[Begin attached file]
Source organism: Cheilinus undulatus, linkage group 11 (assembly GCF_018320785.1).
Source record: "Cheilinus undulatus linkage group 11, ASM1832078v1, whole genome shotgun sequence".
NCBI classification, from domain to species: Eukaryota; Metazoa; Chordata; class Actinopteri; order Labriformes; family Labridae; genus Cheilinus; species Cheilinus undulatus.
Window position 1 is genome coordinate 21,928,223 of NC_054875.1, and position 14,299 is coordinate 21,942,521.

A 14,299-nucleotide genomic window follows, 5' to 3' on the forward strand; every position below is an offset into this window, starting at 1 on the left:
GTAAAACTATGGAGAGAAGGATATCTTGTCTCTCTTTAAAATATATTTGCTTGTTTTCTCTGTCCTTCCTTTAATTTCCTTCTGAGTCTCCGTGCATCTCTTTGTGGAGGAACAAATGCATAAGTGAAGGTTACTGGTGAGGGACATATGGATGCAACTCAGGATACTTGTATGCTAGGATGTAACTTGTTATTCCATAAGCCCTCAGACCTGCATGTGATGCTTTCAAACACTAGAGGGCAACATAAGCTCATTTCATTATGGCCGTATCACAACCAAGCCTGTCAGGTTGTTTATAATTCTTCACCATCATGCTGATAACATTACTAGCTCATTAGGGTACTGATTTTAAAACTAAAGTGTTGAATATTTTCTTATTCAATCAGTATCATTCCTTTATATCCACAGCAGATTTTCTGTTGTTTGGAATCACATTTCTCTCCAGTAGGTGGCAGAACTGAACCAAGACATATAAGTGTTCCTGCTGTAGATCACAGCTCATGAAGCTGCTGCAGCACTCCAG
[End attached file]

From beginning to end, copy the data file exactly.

Source organism: Cheilinus undulatus, linkage group 11 (assembly GCF_018320785.1).
Source record: "Cheilinus undulatus linkage group 11, ASM1832078v1, whole genome shotgun sequence".
NCBI classification, from domain to species: Eukaryota; Metazoa; Chordata; class Actinopteri; order Labriformes; family Labridae; genus Cheilinus; species Cheilinus undulatus.
Window position 1 is genome coordinate 21,928,223 of NC_054875.1, and position 14,299 is coordinate 21,942,521.

A 14,299-nucleotide genomic window follows, 5' to 3' on the forward strand; every position below is an offset into this window, starting at 1 on the left:
GTAAAACTATGGAGAGAAGGATATCTTGTCTCTCTTTAAAATATATTTGCTTGTTTTCTCTGTCCTTCCTTTAATTTCCTTCTGAGTCTCCGTGCATCTCTTTGTGGAGGAACAAATGCATAAGTGAAGGTTACTGGTGAGGGACATATGGATGCAACTCAGGATACTTGTATGCTAGGATGTAACTTGTTATTCCATAAGCCCTCAGACCTGCATGTGATGCTTTCAAACACTAGAGGGCAACATAAGCTCATTTCATTATGGCCGTATCACAACCAAGCCTGTCAGGTTGTTTATAATTCTTCACCATCATGCTGATAACATTACTAGCTCATTAGGGTACTGATTTTAAAACTAAAGTGTTGAATATTTTCTTATTCAATCAGTATCATTCCTTTATATCCACAGCAGATTTTCTGTTGTTTGGAATCACATTTCTCTCCAGTAGGTGGCAGAACTGAACCAAGACATATAAGTGTTCCTGCTGTAGATCACAGCTCATGAAGCTGCTGCAGCACTCCAG